Mantra. A mantra is a word or sound that is generally repeated to aid in concentration during meditation. However, I often use my mantra during times I feel my stress levels rising, or when I just need to quiet the noise in my head. There are many benefits to using a mantra in everyday life.

My mantra is actually two 3-syllable words that I quietly say. I say one word on my inhale, the other on the exhale. And, since I have been using my mantra since 2016 during quite a few meditation sessions, it instantly has a positive effect on my wellbeing when I put it into use. A mantra is a very private thing, so don’t tell anyone it!

Be Mindful Meditation by Robert Levasseur
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Visualization. This is a great mindfulness method. You simply choose something or someone to visualize in your mind and concentrate on that visualization to bring you back to a place of calm. You can do this just about anywhere, though I don’t recommend you necessarily close your eyes if you are in a crosswalk. Many successful people have used visualization to achieve goals and dreams as well.

Meditation. The myriad benefits of meditation are numerous. Meditation can be done any time, and just about anywhere. There are many choices when it comes to meditation. I personally like self-directed meditations, ones that are not guided by a speaker attempting to direct the meditation for you.

If you have difficulty with meditation, perhaps a Guided Meditation could be just the thing to get you started. Either way, I cannot emphasize how incredibly beneficial a daily meditation can be.

Some of the Benefits of Being Mindful
Less StressAbility to deal with illnessFacilitation of recoveryDecreased depression
Improved general healthBetter emotion regulationDecreased anxietyImproved social skills
Reduced work burnoutBetter concentrationBetter job performanceImproved relationships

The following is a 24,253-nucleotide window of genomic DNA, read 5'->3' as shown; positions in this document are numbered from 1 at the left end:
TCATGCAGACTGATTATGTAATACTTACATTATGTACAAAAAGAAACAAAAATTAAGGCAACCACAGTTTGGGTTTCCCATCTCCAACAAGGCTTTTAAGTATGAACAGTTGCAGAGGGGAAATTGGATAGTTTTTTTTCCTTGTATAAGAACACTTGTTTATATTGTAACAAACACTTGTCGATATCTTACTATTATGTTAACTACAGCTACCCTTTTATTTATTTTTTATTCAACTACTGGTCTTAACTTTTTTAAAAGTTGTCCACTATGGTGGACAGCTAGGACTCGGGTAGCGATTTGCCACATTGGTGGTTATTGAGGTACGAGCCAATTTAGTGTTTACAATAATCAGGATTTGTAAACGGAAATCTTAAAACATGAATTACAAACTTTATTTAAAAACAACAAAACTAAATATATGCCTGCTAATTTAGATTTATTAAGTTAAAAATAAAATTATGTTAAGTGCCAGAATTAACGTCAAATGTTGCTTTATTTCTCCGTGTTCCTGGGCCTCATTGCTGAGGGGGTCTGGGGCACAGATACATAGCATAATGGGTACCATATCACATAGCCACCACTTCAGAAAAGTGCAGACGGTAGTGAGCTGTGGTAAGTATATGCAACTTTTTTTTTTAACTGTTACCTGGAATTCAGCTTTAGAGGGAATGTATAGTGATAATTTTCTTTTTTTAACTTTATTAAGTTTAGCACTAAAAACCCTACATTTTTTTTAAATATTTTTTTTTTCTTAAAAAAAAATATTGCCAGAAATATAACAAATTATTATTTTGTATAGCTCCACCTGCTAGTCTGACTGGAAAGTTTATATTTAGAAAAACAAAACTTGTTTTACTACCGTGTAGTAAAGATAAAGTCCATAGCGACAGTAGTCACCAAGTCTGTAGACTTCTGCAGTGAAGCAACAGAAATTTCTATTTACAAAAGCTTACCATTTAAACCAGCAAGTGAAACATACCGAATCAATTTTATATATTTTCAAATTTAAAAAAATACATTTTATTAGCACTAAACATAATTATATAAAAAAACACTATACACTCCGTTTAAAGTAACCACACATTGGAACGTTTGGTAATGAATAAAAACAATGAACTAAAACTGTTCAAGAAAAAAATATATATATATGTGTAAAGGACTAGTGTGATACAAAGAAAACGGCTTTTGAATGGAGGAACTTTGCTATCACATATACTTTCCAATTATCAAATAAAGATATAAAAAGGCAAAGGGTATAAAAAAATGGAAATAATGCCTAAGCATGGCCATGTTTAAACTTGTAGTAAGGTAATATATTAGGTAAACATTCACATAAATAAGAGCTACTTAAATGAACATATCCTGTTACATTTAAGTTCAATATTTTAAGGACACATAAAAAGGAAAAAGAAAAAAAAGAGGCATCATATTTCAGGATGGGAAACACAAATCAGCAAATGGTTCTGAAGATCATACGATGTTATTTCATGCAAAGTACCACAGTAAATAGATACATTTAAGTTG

Better moodStronger coping skillsReduced ruminationIncreased focus
10 Minute Mindfulness Practice

Here are some tips on how you can incorporate a 10-minute mindfulness exercise to your daily routine. You are sure to reap many of the benefits listed above, and will be mindful on the regular in no time!

  • Find the right motivation and intention. If you are experiencing a busy day or just don’t feel like practicing mindfulness, it might help to remind yourself why you practice and what it can do for you.
  • Find the right attitude and attention. Each practice will be different, but try not to think of them as “better” or “worse.” There is no bad way to become more mindful.
  • Find the right time and timing. Just as each practice will be different, the length of time appropriate for your practice can vary as well. Some days you may need only a few minutes, and other times you may want to stick with it for a bit longer to make sure you have a rewarding experience.
  • Find the right spot and posture. It’s important to feel safe and secure, wherever you decide to practice. That may be on a cushion on the floor, in your office chair at work, or even sitting in your car in traffic. You will benefit from finding a comfortable and familiar spot for your regular practice, but there’s no harm in modifying your seat or posture if circumstances require it!
  • Find the right routine and stick to it! Although the length, location, and posture of your practice can and will change depending on your situation, it’s best to make a minimum commitment when it comes to frequency. Whether practicing once a day works best for you, or multiple times a day, find a routine that you will be able to stick to in the long-term. (Lucid Living, 2013).
Download The Be Mindful Guide!
Be Mindful Guide offered by Robert M. Levasseur